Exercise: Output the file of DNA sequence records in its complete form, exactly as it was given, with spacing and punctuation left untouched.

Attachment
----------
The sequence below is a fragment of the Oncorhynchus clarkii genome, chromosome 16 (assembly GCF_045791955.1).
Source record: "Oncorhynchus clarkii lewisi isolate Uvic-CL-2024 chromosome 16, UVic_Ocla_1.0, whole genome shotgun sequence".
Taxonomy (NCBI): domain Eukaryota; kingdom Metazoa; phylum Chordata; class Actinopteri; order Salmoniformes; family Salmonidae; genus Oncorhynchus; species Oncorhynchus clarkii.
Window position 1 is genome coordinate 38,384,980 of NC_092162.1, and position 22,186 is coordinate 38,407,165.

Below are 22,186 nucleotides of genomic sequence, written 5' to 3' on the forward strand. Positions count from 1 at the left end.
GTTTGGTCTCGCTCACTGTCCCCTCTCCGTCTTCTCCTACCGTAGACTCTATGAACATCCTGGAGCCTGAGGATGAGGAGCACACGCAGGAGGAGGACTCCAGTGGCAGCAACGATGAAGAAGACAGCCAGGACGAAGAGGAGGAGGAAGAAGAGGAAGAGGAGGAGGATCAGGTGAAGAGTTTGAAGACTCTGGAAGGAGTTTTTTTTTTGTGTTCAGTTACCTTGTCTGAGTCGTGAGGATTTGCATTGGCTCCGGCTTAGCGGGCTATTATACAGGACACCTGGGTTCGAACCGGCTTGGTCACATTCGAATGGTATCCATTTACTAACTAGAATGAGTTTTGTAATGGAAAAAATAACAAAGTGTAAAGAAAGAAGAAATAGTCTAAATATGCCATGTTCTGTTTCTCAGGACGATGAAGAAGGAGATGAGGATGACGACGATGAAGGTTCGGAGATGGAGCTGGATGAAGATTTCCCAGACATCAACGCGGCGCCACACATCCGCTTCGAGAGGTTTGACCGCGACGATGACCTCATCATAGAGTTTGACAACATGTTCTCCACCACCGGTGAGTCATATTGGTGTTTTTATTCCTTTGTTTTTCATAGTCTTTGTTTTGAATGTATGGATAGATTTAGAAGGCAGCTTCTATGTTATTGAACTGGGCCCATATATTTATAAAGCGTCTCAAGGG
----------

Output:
The sequence below is a fragment of the Oncorhynchus clarkii genome, chromosome 16 (assembly GCF_045791955.1).
Source record: "Oncorhynchus clarkii lewisi isolate Uvic-CL-2024 chromosome 16, UVic_Ocla_1.0, whole genome shotgun sequence".
Taxonomy (NCBI): domain Eukaryota; kingdom Metazoa; phylum Chordata; class Actinopteri; order Salmoniformes; family Salmonidae; genus Oncorhynchus; species Oncorhynchus clarkii.
Window position 1 is genome coordinate 38,384,980 of NC_092162.1, and position 22,186 is coordinate 38,407,165.

Below are 22,186 nucleotides of genomic sequence, written 5' to 3' on the forward strand. Positions count from 1 at the left end.
GTTTGGTCTCGCTCACTGTCCCCTCTCCGTCTTCTCCTACCGTAGACTCTATGAACATCCTGGAGCCTGAGGATGAGGAGCACACGCAGGAGGAGGACTCCAGTGGCAGCAACGATGAAGAAGACAGCCAGGACGAAGAGGAGGAGGAAGAAGAGGAAGAGGAGGAGGATCAGGTGAAGAGTTTGAAGACTCTGGAAGGAGTTTTTTTTTTGTGTTCAGTTACCTTGTCTGAGTCGTGAGGATTTGCATTGGCTCCGGCTTAGCGGGCTATTATACAGGACACCTGGGTTCGAACCGGCTTGGTCACATTCGAATGGTATCCATTTACTAACTAGAATGAGTTTTGTAATGGAAAAAATAACAAAGTGTAAAGAAAGAAGAAATAGTCTAAATATGCCATGTTCTGTTTCTCAGGACGATGAAGAAGGAGATGAGGATGACGACGATGAAGGTTCGGAGATGGAGCTGGATGAAGATTTCCCAGACATCAACGCGGCGCCACACATCCGCTTCGAGAGGTTTGACCGCGACGATGACCTCATCATAGAGTTTGACAACATGTTCTCCACCACCGGTGAGTCATATTGGTGTTTTTATTCCTTTGTTTTTCATAGTCTTTGTTTTGAATGTATGGATAGATTTAGAAGGCAGCTTCTATGTTATTGAACTGGGCCCATATATTTATAAAGCGTCTCAAGGG